Singapore to Savour: iconic dishes and where to find them
The main island of Singapore is only a little over 42km in length, but it’s home to an incredible mix of nationalities. From Sydney and Melbourne it’s only around 8 hours in the air to Singapore and Aussie travellers are making the most of good deals and lower hotel prices on the island. See Expedia’s Singapore Holidays for flights and hotel packages.
One of the best ways to get a sense of the island’s diverse heritage is to start eating – hawker stalls, food courts and restaurants serve a variety of cuisines. From spicy laksa soup to chilli crab, there are a few quintessentially Singaporean dishes that should be sampled when you’re in town. Here’s our guide to the best places to try them.
Hainanese chicken rice at Tian Tian
This relatively simple dish of steamed chicken and rice might not sound like anything exciting, but ignore it at your peril. Tian Tian started life as a humble hawker stall and is now a well-respected empire with three outlets spread across the island. The woman who began the operation is Madam Foo Kui Lian and she still regularly presides over the kitchen with spoon in hand, ready to check each dish.
Served slightly chilled, this surprisingly flavoursome dish is really refreshing on a hot day, although the optional chilli sauce can ramp up the heat levels. The tender chicken is great, but the bed of rice it sits atop is just as important. Smooth and rich with a hint of garlic, the rice is so good that we (and food guru Anthony Bourdain) suggest eating it on its own. Tian Tian, 443 Joo Chiat Road
Chilli crab at Hua Yu Wee Seafood
The seafood market out at East Coast Park is worth a visit in its own right – grab a seat among the open-air stalls and kick back with a beer and a plate of steamed clams. It’s close to the airport and a great destination if you’ve just landed with a rumbling stomach.
If you’ve got more time and want a really special night out, head to Hua Yu Wee Seafood. This humble old colonial bungalow houses an incredible array of weird and wonderful-looking seafood residing in tanks out front, but the chilli crab is the dish that put this place on the map. Prepare to get messy as you extract meat from the huge crab claws and soak up the spicy sauce with a wedge of fried man tou (Chinese bun). Hua Yu Wee Seafood, 462 Upper East Coast Rd
Laksa at Marine Parade Laksa
Rice noodles with fresh prawns, chunks of fishcake and a hard-boiled egg all bobbing in a creamy-spicy coconut broth. It has to be laksa. While there are several contenders for the crown of best laksa in Singapore, in our mind Marine Parade Laksa is the original real deal – although it has moved locations since opening in the 1940s and is now (despite the name) situated in Bedok, a neighbourhood to the east of the island. By making all the components in-house (including the paste for the base of the soup, made from a lengthy list of ingredients), the owners continue to serve steaming bowls of perfectly balanced laksa. There’s just enough coconut sweetness and a little umami kick from the dried prawns. Marine Parade Laksa, Blk 128 Bedok North St 2 #01-02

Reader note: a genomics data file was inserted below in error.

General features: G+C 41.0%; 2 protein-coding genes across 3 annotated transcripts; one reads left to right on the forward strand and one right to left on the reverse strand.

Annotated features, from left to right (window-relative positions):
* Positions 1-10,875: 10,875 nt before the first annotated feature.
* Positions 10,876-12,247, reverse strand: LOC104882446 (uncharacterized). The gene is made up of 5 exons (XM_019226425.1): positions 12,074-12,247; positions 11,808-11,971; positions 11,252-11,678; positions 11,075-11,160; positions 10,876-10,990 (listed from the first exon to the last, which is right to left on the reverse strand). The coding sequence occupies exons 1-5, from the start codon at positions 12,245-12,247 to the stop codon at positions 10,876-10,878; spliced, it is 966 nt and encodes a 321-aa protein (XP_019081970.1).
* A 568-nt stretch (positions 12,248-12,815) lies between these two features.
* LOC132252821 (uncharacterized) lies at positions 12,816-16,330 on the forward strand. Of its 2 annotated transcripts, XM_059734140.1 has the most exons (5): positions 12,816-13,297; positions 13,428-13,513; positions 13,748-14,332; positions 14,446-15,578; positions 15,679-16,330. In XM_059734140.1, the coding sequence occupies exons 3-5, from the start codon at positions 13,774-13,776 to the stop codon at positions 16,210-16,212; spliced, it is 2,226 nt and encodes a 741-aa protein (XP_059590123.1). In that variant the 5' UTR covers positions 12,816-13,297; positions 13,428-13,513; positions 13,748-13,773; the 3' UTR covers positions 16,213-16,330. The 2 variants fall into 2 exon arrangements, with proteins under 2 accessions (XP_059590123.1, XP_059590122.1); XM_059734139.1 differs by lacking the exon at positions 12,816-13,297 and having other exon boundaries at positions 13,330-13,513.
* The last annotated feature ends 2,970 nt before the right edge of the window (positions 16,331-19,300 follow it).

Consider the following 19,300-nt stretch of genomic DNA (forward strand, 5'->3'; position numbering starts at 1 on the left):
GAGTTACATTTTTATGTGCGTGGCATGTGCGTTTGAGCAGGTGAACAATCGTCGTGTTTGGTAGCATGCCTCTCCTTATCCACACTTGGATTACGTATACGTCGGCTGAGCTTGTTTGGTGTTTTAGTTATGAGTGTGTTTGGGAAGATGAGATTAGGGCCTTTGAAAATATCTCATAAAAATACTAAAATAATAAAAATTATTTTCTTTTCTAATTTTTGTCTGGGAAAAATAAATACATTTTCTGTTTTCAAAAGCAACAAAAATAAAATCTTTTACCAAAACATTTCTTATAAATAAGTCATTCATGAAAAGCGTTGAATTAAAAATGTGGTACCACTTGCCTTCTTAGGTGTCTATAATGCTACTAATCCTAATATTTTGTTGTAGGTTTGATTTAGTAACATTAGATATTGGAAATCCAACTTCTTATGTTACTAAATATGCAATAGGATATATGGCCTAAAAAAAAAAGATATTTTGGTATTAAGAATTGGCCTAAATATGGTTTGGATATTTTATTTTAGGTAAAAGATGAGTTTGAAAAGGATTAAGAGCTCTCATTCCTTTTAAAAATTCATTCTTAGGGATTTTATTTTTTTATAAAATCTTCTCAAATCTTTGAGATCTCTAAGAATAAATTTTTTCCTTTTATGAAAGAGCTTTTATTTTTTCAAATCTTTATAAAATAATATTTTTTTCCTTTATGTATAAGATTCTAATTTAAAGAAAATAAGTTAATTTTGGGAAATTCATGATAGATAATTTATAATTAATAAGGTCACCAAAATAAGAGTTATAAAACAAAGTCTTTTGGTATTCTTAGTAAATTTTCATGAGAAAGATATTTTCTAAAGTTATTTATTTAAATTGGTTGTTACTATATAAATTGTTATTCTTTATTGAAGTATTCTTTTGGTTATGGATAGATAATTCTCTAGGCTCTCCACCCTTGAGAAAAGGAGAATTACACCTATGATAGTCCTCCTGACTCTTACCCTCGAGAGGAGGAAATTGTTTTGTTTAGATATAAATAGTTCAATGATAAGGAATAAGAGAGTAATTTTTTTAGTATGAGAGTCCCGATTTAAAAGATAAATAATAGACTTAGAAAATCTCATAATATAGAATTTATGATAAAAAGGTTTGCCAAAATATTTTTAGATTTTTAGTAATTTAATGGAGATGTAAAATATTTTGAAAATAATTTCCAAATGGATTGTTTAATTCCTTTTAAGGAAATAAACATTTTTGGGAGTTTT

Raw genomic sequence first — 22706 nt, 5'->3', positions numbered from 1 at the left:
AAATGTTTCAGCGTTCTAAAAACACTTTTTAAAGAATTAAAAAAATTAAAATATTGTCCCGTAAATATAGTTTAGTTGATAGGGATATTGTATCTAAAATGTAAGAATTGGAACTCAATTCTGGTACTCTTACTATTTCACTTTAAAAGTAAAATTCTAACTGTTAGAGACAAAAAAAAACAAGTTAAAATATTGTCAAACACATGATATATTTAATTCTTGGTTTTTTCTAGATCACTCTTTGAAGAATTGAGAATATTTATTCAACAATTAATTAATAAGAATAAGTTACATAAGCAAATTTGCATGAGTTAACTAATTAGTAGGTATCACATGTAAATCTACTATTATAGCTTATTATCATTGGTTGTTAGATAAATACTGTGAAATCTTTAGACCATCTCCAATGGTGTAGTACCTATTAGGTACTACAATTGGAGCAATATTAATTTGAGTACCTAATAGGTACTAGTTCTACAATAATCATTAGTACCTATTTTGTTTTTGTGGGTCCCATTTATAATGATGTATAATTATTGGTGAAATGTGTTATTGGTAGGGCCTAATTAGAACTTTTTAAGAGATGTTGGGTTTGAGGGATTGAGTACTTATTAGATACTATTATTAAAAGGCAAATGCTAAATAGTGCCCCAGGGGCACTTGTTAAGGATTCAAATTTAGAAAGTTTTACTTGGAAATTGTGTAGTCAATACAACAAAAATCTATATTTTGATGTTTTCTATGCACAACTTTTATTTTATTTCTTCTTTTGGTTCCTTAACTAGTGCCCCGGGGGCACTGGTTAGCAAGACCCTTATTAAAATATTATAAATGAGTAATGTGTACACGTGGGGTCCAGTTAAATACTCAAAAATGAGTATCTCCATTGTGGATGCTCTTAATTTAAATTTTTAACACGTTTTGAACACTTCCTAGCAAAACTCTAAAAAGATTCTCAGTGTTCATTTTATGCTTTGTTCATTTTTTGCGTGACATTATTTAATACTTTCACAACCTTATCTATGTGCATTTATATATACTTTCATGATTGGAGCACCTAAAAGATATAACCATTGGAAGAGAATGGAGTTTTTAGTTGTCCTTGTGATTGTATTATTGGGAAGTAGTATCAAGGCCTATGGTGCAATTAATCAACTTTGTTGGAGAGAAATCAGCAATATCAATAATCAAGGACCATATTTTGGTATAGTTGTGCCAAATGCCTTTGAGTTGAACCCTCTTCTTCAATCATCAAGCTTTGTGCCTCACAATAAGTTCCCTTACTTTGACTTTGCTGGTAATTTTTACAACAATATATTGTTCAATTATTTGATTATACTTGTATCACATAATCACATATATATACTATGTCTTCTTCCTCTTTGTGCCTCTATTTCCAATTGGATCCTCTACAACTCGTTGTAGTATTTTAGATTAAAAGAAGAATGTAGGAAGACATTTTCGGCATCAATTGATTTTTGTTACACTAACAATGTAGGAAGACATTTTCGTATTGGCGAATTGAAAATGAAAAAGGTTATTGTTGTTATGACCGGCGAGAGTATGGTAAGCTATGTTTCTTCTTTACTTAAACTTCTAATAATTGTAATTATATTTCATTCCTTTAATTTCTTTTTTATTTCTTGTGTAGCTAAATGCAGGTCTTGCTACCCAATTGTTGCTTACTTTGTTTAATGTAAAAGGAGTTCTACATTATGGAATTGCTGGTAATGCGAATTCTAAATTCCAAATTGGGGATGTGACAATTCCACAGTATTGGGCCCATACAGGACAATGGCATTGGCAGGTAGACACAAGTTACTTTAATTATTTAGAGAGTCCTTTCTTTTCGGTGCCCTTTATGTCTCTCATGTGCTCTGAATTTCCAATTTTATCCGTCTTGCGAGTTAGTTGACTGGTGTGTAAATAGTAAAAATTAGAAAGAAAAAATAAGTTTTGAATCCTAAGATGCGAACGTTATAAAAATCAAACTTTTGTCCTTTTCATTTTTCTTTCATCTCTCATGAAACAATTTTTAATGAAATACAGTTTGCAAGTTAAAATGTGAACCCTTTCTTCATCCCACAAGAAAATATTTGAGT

Hokkien mee at Ah Hock Fried Hokkien Noodle
Colloquially known as Chomp Chomp, Serangoon Gardens recently won the public’s vote as Singapore’s favourite hawker centre. With less than 40 stalls, it’s one of the island’s smaller food courts, but as a result offers a more intimate and laid-back dinner and late-night eating experience. We stumbled upon this stall because it had the longest queue – always a good sign, especially when locals are happy to wait at least 30 minutes for their noodle fix. Run by the eponymous Uncle Ah Hock for the past 50 years, one of the keys to his long-running success might be the use of thin bee hoon noodles. They certainly set this place apart from the hundreds of other hokkien mee stalls in Singapore. Ah Hock Fried Hokkien Noodle, Serangoon Gardens Food Centre, Kensington Park Road
Roti at Mr and Mrs Mohgan’s Super Crispy Roti Prata
Derived from the pancake recipe used to make paratha in India and Pakistan, roti prata literally means flat bread. Cooked over a hot griddle in ghee (clarified butter), the crispy, flaky bread is traditionally eaten at breakfast and you’ll find it for sale at most Indian Muslim coffee shops and hawker stalls. Don’t let the word pancake fool you – there’s no sugar in sight. This is a savoury dish made with rounds of dough (prepared by Mr Mohgan himself each evening) and served with a range of heavily sauced curries, including dahl (lentils), or assam fish (a sour Malaysian dish). If eating something this spicy first thing in the morning doesn’t take your fancy, opt for a steaming glass of sweet teh tarik instead. Mr and Mrs Mohgan’s Super Crispy Roti Prata, 7 Crane Road
Kaya toast at Ya Kun
Brunching on roti is a popular pastime, but if you want to try Singapore’s national breakfast dish, you must try kaya toast. Served at the island’s numerous kopi tiams – Singapore’s answer to Starbucks, kopi is the Malay word for coffee, while tiam is the Hokkien word for shop. Arriving with Hainanese immigrants, kaya is a jam or custard made with eggs, sugar and coconut milk, flavoured with pandan. Spread thickly on toast and served with soft-boiled eggs and soy paste, it’s not to everyone’s taste, but is an important stop on the Singapore food tour. If you really aren’t keen, a strong black coffee will easily counter the sweet spread. Ya Kun, Far East Square, 18 China Street
And where did we stay to sleep off the food coma? I think the name swung it for us – built as a school in the 1920s, Wanderlust is quirky boutique hotel located in Little India (2 Dickson Road) with four themed floors and 29 uniquely decorated rooms.
Images by Sharking for Chips & Drinks and Wanderlust Hotel.